Do you have conflicting personalities in your office? Do such differences result in petty squabbling? While inter-office conflicts are common, there are a few things an administer can do to greatly reduce conflict in the workplace. It’s important to address conflicts before they affect the professionalism of your practice, the morale of your staff, and your practice’s productivity.
Most of what is attributed to personality conflicts in the workplace can be traced to a just a handful of sources for which you most likely are responsible!
Job descriptions: It’s all too easy for disputes to emerge when responsibilities are not well defined. In today’s changing medical field, jobs change — don’t let those job descriptions lead to finger-pointing in the office. Clearly delineated responsibilities allow staff to both receive credit and take responsibility for tasks. Without clear definitions it’s too easy for misunderstandings (of differences in performance) to escalate into personal resentments.
Cross-training: The counterpart to clearly job descriptions is that your staff should be well cross-trained and able and willing to fill-in where they are needed. Cross-training has the benefit of helping everyone in the office truly appreciate what important roles the others are fulfilling. Additionally, it shows that you are interested in the well-being and career and skill advancement of your staff. There’s a fine line between a groove and a rut! To the extent you are able, provide variety in the work environment so that your staff doesn’t fall into an abyss of boredom.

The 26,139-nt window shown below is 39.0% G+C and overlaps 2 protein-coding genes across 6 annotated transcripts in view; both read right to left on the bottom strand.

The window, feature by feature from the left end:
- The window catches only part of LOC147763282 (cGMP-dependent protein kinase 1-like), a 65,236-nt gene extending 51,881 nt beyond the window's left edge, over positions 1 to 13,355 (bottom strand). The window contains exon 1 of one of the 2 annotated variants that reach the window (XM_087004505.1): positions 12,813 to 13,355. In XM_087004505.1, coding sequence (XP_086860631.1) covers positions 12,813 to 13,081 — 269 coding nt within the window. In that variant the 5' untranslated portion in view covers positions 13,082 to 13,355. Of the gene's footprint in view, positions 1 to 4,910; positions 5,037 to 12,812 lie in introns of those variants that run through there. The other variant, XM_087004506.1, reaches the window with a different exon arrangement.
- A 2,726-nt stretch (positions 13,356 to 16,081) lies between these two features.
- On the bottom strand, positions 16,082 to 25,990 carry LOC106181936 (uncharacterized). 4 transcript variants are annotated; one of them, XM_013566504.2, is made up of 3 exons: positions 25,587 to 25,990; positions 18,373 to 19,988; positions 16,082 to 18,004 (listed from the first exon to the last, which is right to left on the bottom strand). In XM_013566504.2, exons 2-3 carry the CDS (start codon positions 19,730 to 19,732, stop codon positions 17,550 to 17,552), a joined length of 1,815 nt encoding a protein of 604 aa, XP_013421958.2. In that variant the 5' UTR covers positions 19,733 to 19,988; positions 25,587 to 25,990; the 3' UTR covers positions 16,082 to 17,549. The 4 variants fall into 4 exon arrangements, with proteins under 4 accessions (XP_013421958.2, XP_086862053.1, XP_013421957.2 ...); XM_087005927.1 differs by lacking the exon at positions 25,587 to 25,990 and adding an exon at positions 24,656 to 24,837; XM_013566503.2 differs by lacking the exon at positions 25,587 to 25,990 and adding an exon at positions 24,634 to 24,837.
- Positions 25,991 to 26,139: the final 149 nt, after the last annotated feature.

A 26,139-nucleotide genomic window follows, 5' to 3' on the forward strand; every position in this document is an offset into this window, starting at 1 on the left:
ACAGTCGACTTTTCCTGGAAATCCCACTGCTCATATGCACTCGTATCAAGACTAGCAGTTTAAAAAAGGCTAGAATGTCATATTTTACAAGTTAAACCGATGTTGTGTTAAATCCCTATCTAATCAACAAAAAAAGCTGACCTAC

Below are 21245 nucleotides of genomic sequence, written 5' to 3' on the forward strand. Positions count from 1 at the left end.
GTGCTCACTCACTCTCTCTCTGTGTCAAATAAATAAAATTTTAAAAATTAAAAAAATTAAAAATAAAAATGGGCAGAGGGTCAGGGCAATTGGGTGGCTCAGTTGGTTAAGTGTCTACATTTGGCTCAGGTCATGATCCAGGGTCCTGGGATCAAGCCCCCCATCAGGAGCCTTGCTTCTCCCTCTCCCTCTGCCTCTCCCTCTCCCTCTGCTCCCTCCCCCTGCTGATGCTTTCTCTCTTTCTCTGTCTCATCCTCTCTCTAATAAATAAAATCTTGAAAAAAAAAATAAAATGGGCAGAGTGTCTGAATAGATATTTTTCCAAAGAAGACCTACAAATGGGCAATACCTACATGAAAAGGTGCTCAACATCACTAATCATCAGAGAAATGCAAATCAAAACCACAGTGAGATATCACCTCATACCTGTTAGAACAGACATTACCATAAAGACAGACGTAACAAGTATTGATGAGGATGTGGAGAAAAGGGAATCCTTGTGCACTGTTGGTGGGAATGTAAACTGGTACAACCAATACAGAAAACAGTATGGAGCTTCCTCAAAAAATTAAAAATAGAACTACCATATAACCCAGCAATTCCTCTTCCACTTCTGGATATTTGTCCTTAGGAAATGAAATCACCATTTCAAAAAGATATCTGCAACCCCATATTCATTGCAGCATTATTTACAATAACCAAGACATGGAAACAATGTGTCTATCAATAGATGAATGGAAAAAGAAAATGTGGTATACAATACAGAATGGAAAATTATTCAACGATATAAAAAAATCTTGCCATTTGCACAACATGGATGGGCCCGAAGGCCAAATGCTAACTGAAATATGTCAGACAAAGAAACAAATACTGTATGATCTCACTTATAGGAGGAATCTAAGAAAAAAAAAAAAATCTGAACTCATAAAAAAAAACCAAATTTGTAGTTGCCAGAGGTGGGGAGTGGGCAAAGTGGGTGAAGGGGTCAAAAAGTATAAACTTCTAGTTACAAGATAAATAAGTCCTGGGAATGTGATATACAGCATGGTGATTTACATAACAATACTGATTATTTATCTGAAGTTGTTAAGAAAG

Fairness: If your staff perceives that some receive preferential treatment, morale will suffer and, with falling morale, it’s only to be expected that friction will increase. An under-appreciated fact is that perceptions of fairness and openness to communication go hand-in-hand. If your staff feels they can approach you to complain because you have a sincere interest in their well-being, you are well on your way to resolving squabbles among your staff. Challenge yourself to hear that which is difficult for you to hear. No one is free from biases and your staff can serve as a mirror to your own policies — it’s important to know if your actions or communication is being viewed as partial. Thank those that bring it to your attention. After all, they’re helping you fine-tune your practice for even better performance. And who doesn’t want that?
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